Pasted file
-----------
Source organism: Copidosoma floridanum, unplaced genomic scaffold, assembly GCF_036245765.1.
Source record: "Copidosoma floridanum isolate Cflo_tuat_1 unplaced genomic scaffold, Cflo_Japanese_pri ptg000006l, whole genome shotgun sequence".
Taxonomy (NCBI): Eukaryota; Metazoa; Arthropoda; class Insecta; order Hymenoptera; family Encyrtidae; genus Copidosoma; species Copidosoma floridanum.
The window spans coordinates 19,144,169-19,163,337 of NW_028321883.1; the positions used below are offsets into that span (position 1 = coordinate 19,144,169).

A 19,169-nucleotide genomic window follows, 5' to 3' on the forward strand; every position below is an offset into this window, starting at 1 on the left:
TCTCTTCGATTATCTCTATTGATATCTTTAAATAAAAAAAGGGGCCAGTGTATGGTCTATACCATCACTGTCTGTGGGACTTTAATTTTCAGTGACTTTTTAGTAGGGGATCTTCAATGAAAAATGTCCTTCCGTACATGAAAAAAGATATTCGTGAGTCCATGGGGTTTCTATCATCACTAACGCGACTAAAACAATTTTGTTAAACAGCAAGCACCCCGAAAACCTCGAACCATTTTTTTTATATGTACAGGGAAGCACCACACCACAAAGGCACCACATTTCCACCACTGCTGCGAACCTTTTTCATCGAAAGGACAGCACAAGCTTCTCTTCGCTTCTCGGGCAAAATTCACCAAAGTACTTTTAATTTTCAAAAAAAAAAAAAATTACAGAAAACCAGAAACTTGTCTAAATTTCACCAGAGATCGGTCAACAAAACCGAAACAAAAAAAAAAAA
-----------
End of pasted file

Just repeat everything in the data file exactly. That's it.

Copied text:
Source organism: Copidosoma floridanum, unplaced genomic scaffold, assembly GCF_036245765.1.
Source record: "Copidosoma floridanum isolate Cflo_tuat_1 unplaced genomic scaffold, Cflo_Japanese_pri ptg000006l, whole genome shotgun sequence".
Taxonomy (NCBI): Eukaryota; Metazoa; Arthropoda; class Insecta; order Hymenoptera; family Encyrtidae; genus Copidosoma; species Copidosoma floridanum.
The window spans coordinates 19,144,169-19,163,337 of NW_028321883.1; the positions used below are offsets into that span (position 1 = coordinate 19,144,169).

A 19,169-nucleotide genomic window follows, 5' to 3' on the forward strand; every position below is an offset into this window, starting at 1 on the left:
TCTCTTCGATTATCTCTATTGATATCTTTAAATAAAAAAAGGGGCCAGTGTATGGTCTATACCATCACTGTCTGTGGGACTTTAATTTTCAGTGACTTTTTAGTAGGGGATCTTCAATGAAAAATGTCCTTCCGTACATGAAAAAAGATATTCGTGAGTCCATGGGGTTTCTATCATCACTAACGCGACTAAAACAATTTTGTTAAACAGCAAGCACCCCGAAAACCTCGAACCATTTTTTTTATATGTACAGGGAAGCACCACACCACAAAGGCACCACATTTCCACCACTGCTGCGAACCTTTTTCATCGAAAGGACAGCACAAGCTTCTCTTCGCTTCTCGGGCAAAATTCACCAAAGTACTTTTAATTTTCAAAAAAAAAAAAAATTACAGAAAACCAGAAACTTGTCTAAATTTCACCAGAGATCGGTCAACAAAACCGAAACAAAAAAAAAAAA